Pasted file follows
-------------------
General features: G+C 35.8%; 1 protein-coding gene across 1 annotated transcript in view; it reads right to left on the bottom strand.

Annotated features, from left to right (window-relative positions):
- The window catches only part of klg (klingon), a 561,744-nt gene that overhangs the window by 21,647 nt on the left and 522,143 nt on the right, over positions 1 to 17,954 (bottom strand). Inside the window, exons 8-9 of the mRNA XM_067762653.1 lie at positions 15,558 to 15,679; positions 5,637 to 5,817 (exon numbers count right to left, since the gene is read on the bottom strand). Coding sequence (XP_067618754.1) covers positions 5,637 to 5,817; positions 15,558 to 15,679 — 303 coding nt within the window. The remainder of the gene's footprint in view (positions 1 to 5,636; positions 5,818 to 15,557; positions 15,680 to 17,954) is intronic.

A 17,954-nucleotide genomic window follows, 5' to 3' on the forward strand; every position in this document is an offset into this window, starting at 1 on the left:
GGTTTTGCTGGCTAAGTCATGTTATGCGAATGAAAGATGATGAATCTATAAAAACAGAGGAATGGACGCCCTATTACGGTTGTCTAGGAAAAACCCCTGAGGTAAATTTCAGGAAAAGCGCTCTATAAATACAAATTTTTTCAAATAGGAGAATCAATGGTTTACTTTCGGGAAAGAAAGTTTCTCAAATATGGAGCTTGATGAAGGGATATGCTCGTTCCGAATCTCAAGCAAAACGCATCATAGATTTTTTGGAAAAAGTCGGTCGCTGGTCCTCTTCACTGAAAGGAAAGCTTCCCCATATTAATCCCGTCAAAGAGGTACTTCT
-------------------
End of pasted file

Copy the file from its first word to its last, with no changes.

General features: G+C 35.8%; 1 protein-coding gene across 1 annotated transcript in view; it reads right to left on the bottom strand.

Annotated features, from left to right (window-relative positions):
- The window catches only part of klg (klingon), a 561,744-nt gene that overhangs the window by 21,647 nt on the left and 522,143 nt on the right, over positions 1 to 17,954 (bottom strand). Inside the window, exons 8-9 of the mRNA XM_067762653.1 lie at positions 15,558 to 15,679; positions 5,637 to 5,817 (exon numbers count right to left, since the gene is read on the bottom strand). Coding sequence (XP_067618754.1) covers positions 5,637 to 5,817; positions 15,558 to 15,679 — 303 coding nt within the window. The remainder of the gene's footprint in view (positions 1 to 5,636; positions 5,818 to 15,557; positions 15,680 to 17,954) is intronic.

A 17,954-nucleotide genomic window follows, 5' to 3' on the forward strand; every position in this document is an offset into this window, starting at 1 on the left:
GGTTTTGCTGGCTAAGTCATGTTATGCGAATGAAAGATGATGAATCTATAAAAACAGAGGAATGGACGCCCTATTACGGTTGTCTAGGAAAAACCCCTGAGGTAAATTTCAGGAAAAGCGCTCTATAAATACAAATTTTTTCAAATAGGAGAATCAATGGTTTACTTTCGGGAAAGAAAGTTTCTCAAATATGGAGCTTGATGAAGGGATATGCTCGTTCCGAATCTCAAGCAAAACGCATCATAGATTTTTTGGAAAAAGTCGGTCGCTGGTCCTCTTCACTGAAAGGAAAGCTTCCCCATATTAATCCCGTCAAAGAGGTACTTCT